Trying to get pregnant? Make sure you know the bottom line on baby-making—what you don't understand can affect your bub-to-be's health.
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Is it true that I’m not supposed to eat feta or other soft cheeses for my entire pregnancy? I love Greek salads!
As long as your feta is made from pasteurized milk, feel free to eat as many Greek salads as you like. The concern is a condition called listeriosis, a bacterial infection that’s typically contracted through eating certain foods, including unpasteurized milk and cheeses, says Kelly Jackson, M.P.H., an epidemiologist with the U.S. Centers for Disease Control and Prevention.
Listeriosis is particularly dangerous during pregnancy because 20 percent of infections cause miscarriage or stillbirth; it can also result in premature delivery. What’s more, if a woman contracts the illness later in pregnancy, her baby may also become infected. “Newborns who are infected with the bacterium can become very sick from meningitis or a bloodstream infection,” Jackson explains. “Nearly 6 percent of them will die.” Still, keep in mind that the infection is relatively rare, with about 2,500 cases each year in the U.S. Of these, Jackson says 17 percent are among pregnant women, who are more prone to infections of any kind because their immune responses are suppressed.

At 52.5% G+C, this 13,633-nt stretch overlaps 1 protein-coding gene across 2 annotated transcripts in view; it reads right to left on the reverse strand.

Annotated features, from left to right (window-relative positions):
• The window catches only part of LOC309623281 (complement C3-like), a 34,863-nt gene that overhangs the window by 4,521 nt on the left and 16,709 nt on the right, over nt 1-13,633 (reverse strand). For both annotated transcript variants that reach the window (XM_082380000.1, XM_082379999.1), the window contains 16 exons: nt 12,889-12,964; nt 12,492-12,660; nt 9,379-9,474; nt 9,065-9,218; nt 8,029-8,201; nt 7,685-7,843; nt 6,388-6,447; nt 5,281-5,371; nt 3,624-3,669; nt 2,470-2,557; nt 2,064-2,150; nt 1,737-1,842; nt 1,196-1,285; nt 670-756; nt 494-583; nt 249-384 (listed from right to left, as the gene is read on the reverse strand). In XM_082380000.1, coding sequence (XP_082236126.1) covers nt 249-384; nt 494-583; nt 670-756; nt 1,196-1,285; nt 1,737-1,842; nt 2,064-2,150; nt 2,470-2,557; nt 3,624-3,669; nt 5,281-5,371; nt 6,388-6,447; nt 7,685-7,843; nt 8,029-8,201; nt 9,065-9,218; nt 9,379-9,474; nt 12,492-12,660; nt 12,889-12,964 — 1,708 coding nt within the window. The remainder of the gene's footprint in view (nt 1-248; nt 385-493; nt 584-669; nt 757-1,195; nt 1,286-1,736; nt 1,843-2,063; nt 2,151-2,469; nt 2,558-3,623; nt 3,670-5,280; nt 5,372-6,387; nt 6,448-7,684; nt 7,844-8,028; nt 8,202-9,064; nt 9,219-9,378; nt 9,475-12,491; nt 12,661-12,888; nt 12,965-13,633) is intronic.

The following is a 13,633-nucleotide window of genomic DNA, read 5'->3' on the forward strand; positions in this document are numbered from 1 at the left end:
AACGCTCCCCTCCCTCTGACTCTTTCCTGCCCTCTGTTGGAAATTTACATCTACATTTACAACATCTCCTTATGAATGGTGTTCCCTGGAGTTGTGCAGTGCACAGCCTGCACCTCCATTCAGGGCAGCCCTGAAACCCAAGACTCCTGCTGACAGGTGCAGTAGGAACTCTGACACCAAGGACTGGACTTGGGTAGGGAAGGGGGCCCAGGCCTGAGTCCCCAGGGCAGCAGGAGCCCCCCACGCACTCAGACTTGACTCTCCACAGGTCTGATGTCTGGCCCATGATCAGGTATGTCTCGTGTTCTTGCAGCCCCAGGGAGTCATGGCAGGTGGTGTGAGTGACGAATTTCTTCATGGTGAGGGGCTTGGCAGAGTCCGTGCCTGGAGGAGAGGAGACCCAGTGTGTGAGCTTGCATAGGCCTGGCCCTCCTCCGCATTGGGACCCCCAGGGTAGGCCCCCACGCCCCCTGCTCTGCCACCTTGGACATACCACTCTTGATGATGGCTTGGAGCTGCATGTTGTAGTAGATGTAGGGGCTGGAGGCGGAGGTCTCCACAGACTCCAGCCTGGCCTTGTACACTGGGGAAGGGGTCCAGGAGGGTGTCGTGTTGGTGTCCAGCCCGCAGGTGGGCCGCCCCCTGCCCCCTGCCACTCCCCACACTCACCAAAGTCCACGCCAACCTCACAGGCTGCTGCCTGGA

To protect yourself, avoid unpasteurized milk and cheeses; heat hot dogs, luncheon meats and deli meats until steaming hot (160° F); and eat refrigerated smoked seafood only if it has been used in a cooked dish. Canned meat spreads and canned smoked seafood are safe. Because listeriosis often causes only a mild flulike illness during pregnancy, call your doctor if you have such symptoms; if you have the infection, you will require antibiotics.